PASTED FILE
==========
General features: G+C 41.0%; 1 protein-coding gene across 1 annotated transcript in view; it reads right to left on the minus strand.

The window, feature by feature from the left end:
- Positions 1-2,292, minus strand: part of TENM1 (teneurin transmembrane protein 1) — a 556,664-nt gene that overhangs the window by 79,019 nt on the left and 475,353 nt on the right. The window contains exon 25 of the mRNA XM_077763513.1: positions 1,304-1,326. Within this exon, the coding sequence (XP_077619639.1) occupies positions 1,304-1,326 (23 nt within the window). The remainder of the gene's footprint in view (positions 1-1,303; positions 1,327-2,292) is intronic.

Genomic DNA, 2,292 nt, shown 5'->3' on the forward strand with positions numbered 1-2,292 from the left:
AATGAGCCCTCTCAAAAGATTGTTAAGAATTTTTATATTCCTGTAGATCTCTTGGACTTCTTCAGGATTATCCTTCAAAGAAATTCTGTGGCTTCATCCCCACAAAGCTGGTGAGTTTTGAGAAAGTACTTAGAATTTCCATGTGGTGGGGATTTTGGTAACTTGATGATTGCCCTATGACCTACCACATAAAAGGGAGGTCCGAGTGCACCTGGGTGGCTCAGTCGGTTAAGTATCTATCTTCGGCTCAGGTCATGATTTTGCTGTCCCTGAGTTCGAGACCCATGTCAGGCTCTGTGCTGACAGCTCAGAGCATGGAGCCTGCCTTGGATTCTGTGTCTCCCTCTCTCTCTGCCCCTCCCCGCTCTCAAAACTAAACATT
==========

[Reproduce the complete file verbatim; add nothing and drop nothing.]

General features: G+C 41.0%; 1 protein-coding gene across 1 annotated transcript in view; it reads right to left on the minus strand.

The window, feature by feature from the left end:
- Positions 1-2,292, minus strand: part of TENM1 (teneurin transmembrane protein 1) — a 556,664-nt gene that overhangs the window by 79,019 nt on the left and 475,353 nt on the right. The window contains exon 25 of the mRNA XM_077763513.1: positions 1,304-1,326. Within this exon, the coding sequence (XP_077619639.1) occupies positions 1,304-1,326 (23 nt within the window). The remainder of the gene's footprint in view (positions 1-1,303; positions 1,327-2,292) is intronic.

Genomic DNA, 2,292 nt, shown 5'->3' on the forward strand with positions numbered 1-2,292 from the left:
AATGAGCCCTCTCAAAAGATTGTTAAGAATTTTTATATTCCTGTAGATCTCTTGGACTTCTTCAGGATTATCCTTCAAAGAAATTCTGTGGCTTCATCCCCACAAAGCTGGTGAGTTTTGAGAAAGTACTTAGAATTTCCATGTGGTGGGGATTTTGGTAACTTGATGATTGCCCTATGACCTACCACATAAAAGGGAGGTCCGAGTGCACCTGGGTGGCTCAGTCGGTTAAGTATCTATCTTCGGCTCAGGTCATGATTTTGCTGTCCCTGAGTTCGAGACCCATGTCAGGCTCTGTGCTGACAGCTCAGAGCATGGAGCCTGCCTTGGATTCTGTGTCTCCCTCTCTCTCTGCCCCTCCCCGCTCTCAAAACTAAACATT